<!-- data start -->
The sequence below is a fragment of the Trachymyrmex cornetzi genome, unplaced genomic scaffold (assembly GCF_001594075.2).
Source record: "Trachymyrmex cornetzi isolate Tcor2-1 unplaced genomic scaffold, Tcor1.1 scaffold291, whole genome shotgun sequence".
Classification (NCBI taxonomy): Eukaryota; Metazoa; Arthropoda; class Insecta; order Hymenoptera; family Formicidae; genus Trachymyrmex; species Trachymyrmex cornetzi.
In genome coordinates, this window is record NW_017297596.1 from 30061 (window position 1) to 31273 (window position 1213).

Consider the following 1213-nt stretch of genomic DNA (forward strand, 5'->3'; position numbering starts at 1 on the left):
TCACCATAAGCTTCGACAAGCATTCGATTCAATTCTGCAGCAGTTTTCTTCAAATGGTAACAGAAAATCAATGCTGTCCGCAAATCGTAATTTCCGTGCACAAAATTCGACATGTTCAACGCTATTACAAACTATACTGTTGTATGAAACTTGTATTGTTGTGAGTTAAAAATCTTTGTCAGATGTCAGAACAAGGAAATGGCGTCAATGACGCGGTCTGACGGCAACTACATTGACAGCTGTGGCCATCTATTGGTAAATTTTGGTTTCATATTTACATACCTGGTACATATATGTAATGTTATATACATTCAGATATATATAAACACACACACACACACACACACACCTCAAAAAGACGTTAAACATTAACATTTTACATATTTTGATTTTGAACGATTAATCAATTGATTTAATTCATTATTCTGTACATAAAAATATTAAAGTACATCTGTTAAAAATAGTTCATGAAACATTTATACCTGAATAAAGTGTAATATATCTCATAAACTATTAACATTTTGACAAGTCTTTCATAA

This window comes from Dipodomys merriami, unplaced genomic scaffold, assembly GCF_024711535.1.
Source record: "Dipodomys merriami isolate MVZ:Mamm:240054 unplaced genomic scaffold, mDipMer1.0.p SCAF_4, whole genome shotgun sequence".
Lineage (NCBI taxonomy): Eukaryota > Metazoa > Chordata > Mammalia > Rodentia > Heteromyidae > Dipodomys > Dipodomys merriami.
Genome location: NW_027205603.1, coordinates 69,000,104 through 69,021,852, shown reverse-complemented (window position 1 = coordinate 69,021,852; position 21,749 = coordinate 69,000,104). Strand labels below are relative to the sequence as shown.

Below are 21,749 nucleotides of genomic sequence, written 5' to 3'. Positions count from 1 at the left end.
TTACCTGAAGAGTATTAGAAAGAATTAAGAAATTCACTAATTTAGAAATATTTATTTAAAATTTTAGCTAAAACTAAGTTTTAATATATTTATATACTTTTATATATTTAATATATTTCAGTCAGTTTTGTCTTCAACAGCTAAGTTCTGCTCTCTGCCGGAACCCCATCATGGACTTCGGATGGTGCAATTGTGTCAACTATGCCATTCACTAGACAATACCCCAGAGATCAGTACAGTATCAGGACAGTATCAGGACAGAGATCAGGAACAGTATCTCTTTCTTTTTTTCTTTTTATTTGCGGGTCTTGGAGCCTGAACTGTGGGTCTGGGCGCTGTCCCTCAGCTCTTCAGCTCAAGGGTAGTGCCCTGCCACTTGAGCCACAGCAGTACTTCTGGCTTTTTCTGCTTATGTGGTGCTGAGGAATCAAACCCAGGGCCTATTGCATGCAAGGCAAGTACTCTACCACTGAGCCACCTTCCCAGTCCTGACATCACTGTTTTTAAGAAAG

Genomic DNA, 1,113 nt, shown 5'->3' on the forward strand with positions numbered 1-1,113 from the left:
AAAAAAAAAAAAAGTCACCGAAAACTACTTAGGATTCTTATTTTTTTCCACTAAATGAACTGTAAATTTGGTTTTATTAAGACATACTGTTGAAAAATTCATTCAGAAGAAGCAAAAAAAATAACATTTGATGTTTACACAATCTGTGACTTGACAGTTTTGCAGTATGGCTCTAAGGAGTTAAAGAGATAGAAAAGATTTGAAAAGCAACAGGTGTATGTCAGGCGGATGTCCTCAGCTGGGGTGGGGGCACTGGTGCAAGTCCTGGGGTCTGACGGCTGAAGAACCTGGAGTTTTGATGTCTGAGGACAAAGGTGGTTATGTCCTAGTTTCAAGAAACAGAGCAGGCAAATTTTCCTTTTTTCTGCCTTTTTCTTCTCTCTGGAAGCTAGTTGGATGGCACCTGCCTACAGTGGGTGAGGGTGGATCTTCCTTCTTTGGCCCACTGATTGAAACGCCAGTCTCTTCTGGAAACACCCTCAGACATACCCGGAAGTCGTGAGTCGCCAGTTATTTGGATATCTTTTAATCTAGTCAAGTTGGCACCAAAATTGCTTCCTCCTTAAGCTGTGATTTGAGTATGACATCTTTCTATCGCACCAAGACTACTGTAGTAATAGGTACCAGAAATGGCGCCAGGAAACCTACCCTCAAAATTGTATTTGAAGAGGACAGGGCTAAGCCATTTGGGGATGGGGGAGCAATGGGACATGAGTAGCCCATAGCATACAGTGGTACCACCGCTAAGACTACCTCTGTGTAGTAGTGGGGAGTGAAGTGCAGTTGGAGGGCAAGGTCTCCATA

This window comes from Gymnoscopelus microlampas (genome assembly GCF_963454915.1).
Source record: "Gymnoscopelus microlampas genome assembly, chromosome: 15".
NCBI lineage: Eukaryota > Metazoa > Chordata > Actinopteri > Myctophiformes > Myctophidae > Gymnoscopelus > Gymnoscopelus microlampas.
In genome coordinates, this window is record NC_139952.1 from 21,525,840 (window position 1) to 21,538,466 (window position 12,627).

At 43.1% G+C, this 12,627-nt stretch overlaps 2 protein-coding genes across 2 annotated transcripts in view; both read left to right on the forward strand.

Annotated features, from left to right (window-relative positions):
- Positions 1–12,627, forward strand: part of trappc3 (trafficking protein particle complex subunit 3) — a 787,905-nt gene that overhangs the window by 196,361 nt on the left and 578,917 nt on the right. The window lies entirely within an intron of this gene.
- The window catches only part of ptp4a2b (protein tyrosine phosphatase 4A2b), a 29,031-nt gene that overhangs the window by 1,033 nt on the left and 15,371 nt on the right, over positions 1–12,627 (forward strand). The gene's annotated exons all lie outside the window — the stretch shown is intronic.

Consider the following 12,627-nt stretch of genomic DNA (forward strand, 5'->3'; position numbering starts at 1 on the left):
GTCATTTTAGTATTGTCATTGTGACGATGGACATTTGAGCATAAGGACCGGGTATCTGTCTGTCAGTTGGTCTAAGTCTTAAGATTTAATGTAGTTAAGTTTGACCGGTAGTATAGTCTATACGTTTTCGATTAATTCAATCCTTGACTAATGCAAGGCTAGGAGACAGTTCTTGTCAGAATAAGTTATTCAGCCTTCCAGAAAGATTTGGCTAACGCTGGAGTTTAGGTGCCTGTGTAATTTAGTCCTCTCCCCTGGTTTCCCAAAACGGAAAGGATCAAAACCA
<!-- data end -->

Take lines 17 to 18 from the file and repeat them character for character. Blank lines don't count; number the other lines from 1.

NCBI lineage: Eukaryota > Metazoa > Chordata > Actinopteri > Myctophiformes > Myctophidae > Gymnoscopelus > Gymnoscopelus microlampas.
In genome coordinates, this window is record NC_139952.1 from 21,525,840 (window position 1) to 21,538,466 (window position 12,627).